iPhone 4 – Bumpers
Those that ”are” concerned about wear and tear can take advantage of Apple’s Bumpers. These are the first official Apple branded cases for its iPhone products and they wrap around the edge of the new iPhone keeping the phone protected from the majority of drop related injuries. They’re made from plastic panels set into rubber rather than the clever d3o shock absorption material used in similar looking minimalist protective solutions we’ve seen previously.
They do feel quite nice on the phone, giving it that all important curved edge, which both feels nicer and is easier to grip than the naked phone, and don’t obstruct your use of the phone much at all. Also, the raised lip of rubber that runs round the edge of the front and back ‘screens’ further keeps them safe from scratching when put on a flat surface. What’s more it’s a rather nice touch that the Bumper incorporates metal buttons, just like the phone.
However, they do break up the minimalist look of the phone and you once again have the first-gen iPhone problem of the headphone socket being too narrow for most headphones. Also, the cynic in us may conclude that the very fact Apple has only now chosen to produce a protective case for its iPhone products suggests the new model is vulnerable, and there certainly may be ”some” merit in that. However, we think it just as likely that Apple has taken advantage of the phone’s new flat sides to provide a simple and elegant protective solution.
iPhone 4 – Antennagate
Looking more closely at those stainless steel sides, as Jobs rightly pointed out when he announced the iPhone 4, the gaps don’t look very ‘Apple’. However, there is method in the madness: the steel rim actually doubles as the phone’s aerial, or more precisely the phone’s aerials. By splitting the rim into two sections Apple has been able to use one section as the aerial for the mobile telephony signals of the phone and one for the local wireless services like Bluetooth and Wi-Fi. Frankly, we think it’s a piece of design genius – hard edges notwithstanding.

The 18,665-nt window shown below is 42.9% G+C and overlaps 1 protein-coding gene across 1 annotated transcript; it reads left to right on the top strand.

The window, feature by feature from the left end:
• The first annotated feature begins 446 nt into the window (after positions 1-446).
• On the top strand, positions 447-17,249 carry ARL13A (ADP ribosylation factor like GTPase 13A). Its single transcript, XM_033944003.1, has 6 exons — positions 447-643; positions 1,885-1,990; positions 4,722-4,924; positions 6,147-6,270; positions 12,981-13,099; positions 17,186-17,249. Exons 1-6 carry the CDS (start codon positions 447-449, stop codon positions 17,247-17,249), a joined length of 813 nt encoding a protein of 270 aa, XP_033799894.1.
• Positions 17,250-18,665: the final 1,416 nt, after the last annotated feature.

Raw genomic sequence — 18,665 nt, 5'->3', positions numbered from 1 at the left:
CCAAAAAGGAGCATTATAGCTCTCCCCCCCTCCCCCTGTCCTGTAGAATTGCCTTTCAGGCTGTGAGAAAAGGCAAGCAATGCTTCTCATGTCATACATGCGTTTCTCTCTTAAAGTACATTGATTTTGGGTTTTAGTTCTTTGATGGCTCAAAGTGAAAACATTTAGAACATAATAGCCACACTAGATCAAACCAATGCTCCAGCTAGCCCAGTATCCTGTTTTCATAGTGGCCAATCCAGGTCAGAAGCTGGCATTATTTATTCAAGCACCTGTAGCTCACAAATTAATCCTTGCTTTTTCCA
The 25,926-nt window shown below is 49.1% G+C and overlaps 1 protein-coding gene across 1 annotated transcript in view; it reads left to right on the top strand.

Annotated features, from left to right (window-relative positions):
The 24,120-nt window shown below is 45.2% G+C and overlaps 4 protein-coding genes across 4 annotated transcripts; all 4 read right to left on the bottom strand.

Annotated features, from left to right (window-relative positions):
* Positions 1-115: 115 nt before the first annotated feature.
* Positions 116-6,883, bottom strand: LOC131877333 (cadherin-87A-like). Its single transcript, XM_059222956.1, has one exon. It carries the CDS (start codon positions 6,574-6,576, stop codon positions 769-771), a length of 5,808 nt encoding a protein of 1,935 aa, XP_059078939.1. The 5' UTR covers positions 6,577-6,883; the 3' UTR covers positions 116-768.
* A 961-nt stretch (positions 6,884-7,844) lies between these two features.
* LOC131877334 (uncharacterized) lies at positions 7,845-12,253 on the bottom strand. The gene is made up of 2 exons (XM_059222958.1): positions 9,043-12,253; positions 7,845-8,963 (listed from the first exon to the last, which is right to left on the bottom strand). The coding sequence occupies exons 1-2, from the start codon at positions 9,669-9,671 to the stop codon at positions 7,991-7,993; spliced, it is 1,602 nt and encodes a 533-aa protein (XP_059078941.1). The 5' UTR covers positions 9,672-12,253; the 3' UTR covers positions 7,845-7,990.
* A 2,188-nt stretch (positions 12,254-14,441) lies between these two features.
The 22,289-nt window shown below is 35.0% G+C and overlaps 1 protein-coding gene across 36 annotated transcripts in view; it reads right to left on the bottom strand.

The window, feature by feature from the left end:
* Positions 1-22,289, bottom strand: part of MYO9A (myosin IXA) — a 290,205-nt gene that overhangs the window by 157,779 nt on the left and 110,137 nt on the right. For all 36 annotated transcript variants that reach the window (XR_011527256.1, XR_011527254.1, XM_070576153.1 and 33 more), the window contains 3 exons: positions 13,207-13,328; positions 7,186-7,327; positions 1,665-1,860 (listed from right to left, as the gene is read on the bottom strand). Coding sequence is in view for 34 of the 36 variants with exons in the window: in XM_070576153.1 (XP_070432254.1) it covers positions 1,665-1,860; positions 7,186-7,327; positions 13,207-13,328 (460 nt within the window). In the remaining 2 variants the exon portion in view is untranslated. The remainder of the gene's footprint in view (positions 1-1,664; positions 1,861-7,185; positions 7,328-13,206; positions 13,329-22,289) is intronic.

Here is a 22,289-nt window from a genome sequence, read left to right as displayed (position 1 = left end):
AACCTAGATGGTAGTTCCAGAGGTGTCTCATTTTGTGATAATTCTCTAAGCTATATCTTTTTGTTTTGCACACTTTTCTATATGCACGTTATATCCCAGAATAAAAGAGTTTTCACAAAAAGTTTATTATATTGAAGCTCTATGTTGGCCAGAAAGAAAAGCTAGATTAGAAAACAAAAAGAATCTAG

A potential advantage of having the aerials, which are normally housed internally, mounted on the outside of the phone is improved reception. This seems to be borne out in real life with generally fewer problems with dropped calls than previous handsets. However, there does appear to be one major oversight in Apple’s master plan: hold the phone in the wrong way (with your hand spanning the gaps as seen below) and the aerial completely shorts out and drops the call. Apple has admitted there is a problem and has even issued free bumpers to any customers that would like one – they stop your hand touching the metal so prevent the shorting out problem. Such has been the furore over this issue it has even been given a nickname – Antennagate. Ultimately, though, we have seldom found it a major problem, and wouldn’t suggest anyone be put off completely by it.
iPhone 4 – Hardware Features
Looking round the rest of the phone, there are all the usual iPhone signatures with the aforementioned circular Home button sitting below the screen; volume controls, which are now split up into two buttons, on the left edge below the mute switch; lock button on the top edge; and dock connector on the bottom edge along with the speaker and microphone. All the buttons, like the phone in general, feel solid and have a really pronounced action so you know for sure when you’ve pressed them. The mute switch has been stiffened up and reduced in size, so it’s not so easy to knock when in a pocket, but ironically it does now make it quite difficult to use. Likewise, the volume buttons aren’t quite so easily activated, requiring quite a precise press rather than a general prod.
iPhone 4 – MicroSIM, Battery and Storage
Another change is the SIM slot, which used to be on the top edge. This has now moved to the right edge and it also uses a micro SIM. This is a bit annoying, but you can just cut down a normal SIM to fit and adapters are available to make your small SIM fit back in a normal slot. Apple’s perennial annoyances of having no expandable storage or removable battery also remain.
Unlike other sites, we thoroughly test each product we review. We use industry standard tests in order to compare things properly. We’ll always tell you what we find. We never, ever accept money to review a product. Tell us what you think - send your emails to the Editor.